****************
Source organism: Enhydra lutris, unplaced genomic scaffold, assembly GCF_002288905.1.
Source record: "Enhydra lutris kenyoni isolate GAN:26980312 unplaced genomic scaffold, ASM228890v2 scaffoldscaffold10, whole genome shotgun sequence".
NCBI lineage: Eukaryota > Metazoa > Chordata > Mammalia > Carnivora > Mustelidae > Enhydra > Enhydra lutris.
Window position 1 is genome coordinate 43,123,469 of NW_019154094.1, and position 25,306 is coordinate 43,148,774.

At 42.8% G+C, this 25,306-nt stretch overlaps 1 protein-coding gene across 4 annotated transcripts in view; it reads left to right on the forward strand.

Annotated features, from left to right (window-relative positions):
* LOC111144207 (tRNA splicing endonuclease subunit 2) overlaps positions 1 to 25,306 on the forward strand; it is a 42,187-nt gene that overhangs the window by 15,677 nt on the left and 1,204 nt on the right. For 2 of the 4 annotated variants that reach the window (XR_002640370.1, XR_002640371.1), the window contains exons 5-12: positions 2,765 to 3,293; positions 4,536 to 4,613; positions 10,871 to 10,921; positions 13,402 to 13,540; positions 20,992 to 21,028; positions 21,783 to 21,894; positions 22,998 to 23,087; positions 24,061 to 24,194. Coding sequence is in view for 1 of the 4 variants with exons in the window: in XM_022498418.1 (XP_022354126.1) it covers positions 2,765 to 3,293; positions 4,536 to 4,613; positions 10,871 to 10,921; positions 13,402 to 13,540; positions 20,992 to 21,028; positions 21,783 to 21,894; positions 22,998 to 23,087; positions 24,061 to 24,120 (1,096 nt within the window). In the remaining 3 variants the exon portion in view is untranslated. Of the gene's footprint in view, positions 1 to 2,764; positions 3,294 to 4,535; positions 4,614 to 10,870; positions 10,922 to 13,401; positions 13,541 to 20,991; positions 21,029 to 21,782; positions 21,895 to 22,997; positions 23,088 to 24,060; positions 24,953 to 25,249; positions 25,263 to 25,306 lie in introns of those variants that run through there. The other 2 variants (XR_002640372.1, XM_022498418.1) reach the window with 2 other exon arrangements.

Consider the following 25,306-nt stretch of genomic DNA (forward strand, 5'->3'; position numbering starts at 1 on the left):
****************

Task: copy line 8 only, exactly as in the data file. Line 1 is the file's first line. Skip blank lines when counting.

Consider the following 25,306-nt stretch of genomic DNA (forward strand, 5'->3'; position numbering starts at 1 on the left):